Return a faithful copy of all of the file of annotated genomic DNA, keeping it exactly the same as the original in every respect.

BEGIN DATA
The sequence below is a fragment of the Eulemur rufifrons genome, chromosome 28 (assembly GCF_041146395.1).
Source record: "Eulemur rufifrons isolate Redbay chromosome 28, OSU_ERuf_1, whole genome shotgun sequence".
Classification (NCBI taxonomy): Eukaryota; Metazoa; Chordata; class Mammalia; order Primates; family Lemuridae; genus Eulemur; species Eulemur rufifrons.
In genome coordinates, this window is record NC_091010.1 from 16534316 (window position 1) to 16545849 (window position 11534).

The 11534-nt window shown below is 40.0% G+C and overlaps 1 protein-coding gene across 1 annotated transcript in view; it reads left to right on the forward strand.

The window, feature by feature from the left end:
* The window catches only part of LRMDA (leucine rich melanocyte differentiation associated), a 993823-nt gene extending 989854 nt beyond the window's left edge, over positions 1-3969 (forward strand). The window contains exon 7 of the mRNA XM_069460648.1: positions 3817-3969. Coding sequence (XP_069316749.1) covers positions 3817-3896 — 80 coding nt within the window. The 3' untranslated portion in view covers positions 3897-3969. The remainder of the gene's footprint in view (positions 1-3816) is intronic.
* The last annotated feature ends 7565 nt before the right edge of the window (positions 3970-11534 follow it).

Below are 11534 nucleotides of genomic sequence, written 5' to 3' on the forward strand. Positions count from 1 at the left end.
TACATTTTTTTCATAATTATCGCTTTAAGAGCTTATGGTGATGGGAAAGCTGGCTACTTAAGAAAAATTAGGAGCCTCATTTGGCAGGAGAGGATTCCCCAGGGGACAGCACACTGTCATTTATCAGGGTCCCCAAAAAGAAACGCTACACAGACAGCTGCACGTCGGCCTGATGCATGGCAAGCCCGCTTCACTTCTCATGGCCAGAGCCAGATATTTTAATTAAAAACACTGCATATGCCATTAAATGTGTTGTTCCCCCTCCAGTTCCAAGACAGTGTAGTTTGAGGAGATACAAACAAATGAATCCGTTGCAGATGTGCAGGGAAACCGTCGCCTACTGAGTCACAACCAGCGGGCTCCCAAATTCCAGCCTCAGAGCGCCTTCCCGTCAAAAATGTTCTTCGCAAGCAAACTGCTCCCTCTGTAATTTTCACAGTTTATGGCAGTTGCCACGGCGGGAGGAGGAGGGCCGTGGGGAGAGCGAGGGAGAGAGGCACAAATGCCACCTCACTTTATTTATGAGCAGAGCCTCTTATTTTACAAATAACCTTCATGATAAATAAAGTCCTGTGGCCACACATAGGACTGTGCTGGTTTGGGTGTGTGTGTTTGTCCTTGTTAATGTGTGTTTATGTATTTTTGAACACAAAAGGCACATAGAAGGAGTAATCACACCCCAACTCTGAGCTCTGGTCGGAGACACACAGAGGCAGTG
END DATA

The sequence below is a fragment of the Eulemur rufifrons genome, chromosome 28 (assembly GCF_041146395.1).
Source record: "Eulemur rufifrons isolate Redbay chromosome 28, OSU_ERuf_1, whole genome shotgun sequence".
Classification (NCBI taxonomy): Eukaryota; Metazoa; Chordata; class Mammalia; order Primates; family Lemuridae; genus Eulemur; species Eulemur rufifrons.
In genome coordinates, this window is record NC_091010.1 from 16534316 (window position 1) to 16545849 (window position 11534).

The 11534-nt window shown below is 40.0% G+C and overlaps 1 protein-coding gene across 1 annotated transcript in view; it reads left to right on the forward strand.

The window, feature by feature from the left end:
* The window catches only part of LRMDA (leucine rich melanocyte differentiation associated), a 993823-nt gene extending 989854 nt beyond the window's left edge, over positions 1-3969 (forward strand). The window contains exon 7 of the mRNA XM_069460648.1: positions 3817-3969. Coding sequence (XP_069316749.1) covers positions 3817-3896 — 80 coding nt within the window. The 3' untranslated portion in view covers positions 3897-3969. The remainder of the gene's footprint in view (positions 1-3816) is intronic.
* The last annotated feature ends 7565 nt before the right edge of the window (positions 3970-11534 follow it).

Below are 11534 nucleotides of genomic sequence, written 5' to 3' on the forward strand. Positions count from 1 at the left end.
TACATTTTTTTCATAATTATCGCTTTAAGAGCTTATGGTGATGGGAAAGCTGGCTACTTAAGAAAAATTAGGAGCCTCATTTGGCAGGAGAGGATTCCCCAGGGGACAGCACACTGTCATTTATCAGGGTCCCCAAAAAGAAACGCTACACAGACAGCTGCACGTCGGCCTGATGCATGGCAAGCCCGCTTCACTTCTCATGGCCAGAGCCAGATATTTTAATTAAAAACACTGCATATGCCATTAAATGTGTTGTTCCCCCTCCAGTTCCAAGACAGTGTAGTTTGAGGAGATACAAACAAATGAATCCGTTGCAGATGTGCAGGGAAACCGTCGCCTACTGAGTCACAACCAGCGGGCTCCCAAATTCCAGCCTCAGAGCGCCTTCCCGTCAAAAATGTTCTTCGCAAGCAAACTGCTCCCTCTGTAATTTTCACAGTTTATGGCAGTTGCCACGGCGGGAGGAGGAGGGCCGTGGGGAGAGCGAGGGAGAGAGGCACAAATGCCACCTCACTTTATTTATGAGCAGAGCCTCTTATTTTACAAATAACCTTCATGATAAATAAAGTCCTGTGGCCACACATAGGACTGTGCTGGTTTGGGTGTGTGTGTTTGTCCTTGTTAATGTGTGTTTATGTATTTTTGAACACAAAAGGCACATAGAAGGAGTAATCACACCCCAACTCTGAGCTCTGGTCGGAGACACACAGAGGCAGTG